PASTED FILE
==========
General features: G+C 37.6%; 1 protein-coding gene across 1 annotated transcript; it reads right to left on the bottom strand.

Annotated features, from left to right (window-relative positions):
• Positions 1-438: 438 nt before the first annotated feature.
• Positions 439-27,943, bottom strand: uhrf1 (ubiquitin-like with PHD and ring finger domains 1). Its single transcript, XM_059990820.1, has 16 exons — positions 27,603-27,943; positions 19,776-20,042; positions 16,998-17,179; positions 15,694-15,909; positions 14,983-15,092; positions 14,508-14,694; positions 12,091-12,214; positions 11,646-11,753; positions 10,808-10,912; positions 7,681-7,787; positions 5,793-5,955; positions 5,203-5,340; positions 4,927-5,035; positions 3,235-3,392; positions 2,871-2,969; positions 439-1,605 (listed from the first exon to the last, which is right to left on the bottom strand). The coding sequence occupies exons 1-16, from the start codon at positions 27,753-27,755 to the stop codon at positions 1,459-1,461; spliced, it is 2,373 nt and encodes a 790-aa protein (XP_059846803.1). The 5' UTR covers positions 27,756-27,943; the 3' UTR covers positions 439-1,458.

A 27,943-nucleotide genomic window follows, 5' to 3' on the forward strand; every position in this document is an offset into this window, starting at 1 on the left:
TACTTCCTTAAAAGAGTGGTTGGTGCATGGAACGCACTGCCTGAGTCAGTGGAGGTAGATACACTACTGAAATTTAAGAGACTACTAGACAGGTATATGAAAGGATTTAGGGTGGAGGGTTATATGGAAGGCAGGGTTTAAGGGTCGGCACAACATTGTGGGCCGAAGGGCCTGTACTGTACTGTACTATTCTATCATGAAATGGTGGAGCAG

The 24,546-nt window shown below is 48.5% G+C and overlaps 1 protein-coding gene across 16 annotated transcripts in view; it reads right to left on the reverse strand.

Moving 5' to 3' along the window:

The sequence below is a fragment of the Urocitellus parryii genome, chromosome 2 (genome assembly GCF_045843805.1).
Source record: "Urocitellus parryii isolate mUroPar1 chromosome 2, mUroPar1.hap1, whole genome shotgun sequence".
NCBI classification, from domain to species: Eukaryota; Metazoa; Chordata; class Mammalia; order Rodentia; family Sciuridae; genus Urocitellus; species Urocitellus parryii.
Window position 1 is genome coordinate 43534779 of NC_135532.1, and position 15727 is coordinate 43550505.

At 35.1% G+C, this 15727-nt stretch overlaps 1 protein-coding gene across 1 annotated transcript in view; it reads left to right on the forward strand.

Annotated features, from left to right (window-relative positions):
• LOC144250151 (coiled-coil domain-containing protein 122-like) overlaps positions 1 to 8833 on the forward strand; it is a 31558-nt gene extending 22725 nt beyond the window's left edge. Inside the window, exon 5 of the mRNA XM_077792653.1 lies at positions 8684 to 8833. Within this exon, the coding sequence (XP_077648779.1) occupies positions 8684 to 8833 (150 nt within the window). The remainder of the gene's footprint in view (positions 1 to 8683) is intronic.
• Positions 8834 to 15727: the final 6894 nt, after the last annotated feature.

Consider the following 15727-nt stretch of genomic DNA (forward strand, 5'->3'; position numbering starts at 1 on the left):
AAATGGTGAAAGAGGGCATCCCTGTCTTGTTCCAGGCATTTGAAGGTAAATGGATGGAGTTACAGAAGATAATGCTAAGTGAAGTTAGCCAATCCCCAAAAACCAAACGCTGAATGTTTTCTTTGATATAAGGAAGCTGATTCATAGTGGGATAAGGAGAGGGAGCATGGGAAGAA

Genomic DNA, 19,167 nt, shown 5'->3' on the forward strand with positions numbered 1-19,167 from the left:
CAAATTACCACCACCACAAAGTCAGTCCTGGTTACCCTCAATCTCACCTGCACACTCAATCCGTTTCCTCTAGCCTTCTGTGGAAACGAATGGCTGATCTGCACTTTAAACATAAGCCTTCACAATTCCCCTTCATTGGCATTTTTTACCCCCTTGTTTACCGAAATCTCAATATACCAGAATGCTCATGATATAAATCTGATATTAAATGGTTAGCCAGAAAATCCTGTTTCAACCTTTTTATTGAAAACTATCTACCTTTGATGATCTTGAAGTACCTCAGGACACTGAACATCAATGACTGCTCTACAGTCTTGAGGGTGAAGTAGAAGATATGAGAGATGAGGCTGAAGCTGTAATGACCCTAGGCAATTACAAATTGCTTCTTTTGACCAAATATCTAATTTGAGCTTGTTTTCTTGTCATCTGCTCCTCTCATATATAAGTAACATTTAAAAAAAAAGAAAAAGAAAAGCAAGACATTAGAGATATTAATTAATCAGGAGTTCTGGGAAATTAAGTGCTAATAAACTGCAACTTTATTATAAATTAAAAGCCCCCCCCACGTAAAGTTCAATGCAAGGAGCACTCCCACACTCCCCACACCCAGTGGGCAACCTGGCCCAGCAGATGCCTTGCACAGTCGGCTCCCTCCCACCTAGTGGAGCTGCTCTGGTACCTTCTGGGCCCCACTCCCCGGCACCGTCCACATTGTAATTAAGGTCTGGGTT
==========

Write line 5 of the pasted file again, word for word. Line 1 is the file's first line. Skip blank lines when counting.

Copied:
A 27,943-nucleotide genomic window follows, 5' to 3' on the forward strand; every position in this document is an offset into this window, starting at 1 on the left: